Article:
He said that claims that the Senate banking bill would lead to permanent bank bailouts are flatly false.  It explicitly mandates that a failing financial firm would be sold off, broken apart, and liquidated; that culpable management would be replaced, creditors would suffer losses, and shareholders would be wiped out.  By requiring assessments on the industry to recoup losses, the firms themselves, not taxpayers, would bear the costs when a firm fails.  The "Dodd" bill also limits the Federal Reserve Board's emergency lending authority and specifically prohibits its use to aid a failing financial company.

Barr said that rather than encouraging the market to view some firms as "too big to fail," the government, for the first time, will have the authority to impose tough standards on capital, liquidity, concentration, and disclosure and will also have the tools to wind down even the largest firms.  "Chairman Dodd's bill ensures that no firm will be insulated from the consequences of it actions and no firm will be protected from failure."

The President's plan also reduces the risk of races to the bottom in consumer protection, he said.  Under the current system seven different federal agencies have authority in the area and 15 times more money is allocated to overseeing compliance with consumer laws by banks than by non-bank financial service providers.  The new bill will establish a single independent bureau with a clear mission of preventing abusive and deceptive practices and promoting transparency and consumer choice.  This will mean an end to the ability of services to shop for the weakest regulatory agency and it means the government will be able to act much faster to address dangerous emerging issues such as subprime teaser-rate mortgages.

He said that some people have questioned consolidating oversight of mortgage origination with jurisdiction of other non-mortgage markets, but excessive credit card and auto lending fed an irresponsible wave of cash-out refinancing and home equity loans earlier that have left millions of homeowners under water.  "We must build solutions that respect these connections among markets and products."

The third issue, Barr said, is regulating financial markets including derivatives.  The President's plan provides for strong regulation and transparency for all derivatives and standard ones will be centrally cleared and traded.  Over the counter derivative dealers and major swaps participants will be subject to strong prudential standards including capital and margin requirements.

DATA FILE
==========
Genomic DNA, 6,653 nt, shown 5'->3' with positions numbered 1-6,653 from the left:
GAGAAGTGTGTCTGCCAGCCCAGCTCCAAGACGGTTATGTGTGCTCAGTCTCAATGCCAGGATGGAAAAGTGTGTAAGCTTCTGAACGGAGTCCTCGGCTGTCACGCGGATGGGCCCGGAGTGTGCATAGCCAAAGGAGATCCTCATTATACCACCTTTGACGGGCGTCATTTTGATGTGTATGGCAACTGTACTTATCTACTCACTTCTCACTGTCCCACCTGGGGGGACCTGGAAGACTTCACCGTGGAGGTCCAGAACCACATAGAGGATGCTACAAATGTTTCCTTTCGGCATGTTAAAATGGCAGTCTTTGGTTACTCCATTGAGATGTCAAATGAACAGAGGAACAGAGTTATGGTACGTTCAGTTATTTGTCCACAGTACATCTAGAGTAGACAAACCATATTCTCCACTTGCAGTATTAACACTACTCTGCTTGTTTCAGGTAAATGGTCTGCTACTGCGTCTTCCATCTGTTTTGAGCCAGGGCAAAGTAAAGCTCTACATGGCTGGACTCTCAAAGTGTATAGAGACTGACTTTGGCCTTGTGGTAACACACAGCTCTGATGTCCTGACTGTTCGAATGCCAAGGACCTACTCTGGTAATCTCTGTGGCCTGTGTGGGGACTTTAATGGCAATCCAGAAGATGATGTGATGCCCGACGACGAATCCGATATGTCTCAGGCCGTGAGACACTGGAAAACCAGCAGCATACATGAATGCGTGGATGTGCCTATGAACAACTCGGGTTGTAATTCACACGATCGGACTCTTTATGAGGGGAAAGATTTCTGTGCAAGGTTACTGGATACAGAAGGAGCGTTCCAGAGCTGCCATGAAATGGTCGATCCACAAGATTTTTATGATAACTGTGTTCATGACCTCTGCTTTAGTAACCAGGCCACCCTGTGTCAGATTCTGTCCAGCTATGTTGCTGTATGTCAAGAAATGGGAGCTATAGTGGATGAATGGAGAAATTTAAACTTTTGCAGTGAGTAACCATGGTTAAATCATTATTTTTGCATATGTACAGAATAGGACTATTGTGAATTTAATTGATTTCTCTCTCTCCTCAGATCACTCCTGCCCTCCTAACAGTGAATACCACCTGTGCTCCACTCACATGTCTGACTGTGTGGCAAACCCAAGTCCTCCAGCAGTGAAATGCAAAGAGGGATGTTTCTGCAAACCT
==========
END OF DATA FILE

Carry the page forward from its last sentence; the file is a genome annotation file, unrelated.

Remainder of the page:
Reforming the housing finance system must address what he called its ultimate instability.  The administration's proposals will be designed to achieve four objectives.

  • Mortgage credit should be available and distributed on an efficient basis to a wide range of borrowers.
  • A well-functioning housing market should provide affordable housing options, both ownership and rental, for low and moderate-income households.
  • Consumers should have access to mortgage products that are easily understood.
  • The system should distribute the credit and interest rate risk in an efficient and transparent manner that minimizes risk to the broader economic system an does not generate excess volatility or instability.

Barr concluded by saying that the urgency of reform is increasing - not decreasing - as the crisis recedes.  "We have a choice to enact the strongest, most important financial reforms since those that followed the Great Depression.  We need to get the job done so that our country can focus its full attention on healing the damage that has been inflicted and building a sustainable economy for the future.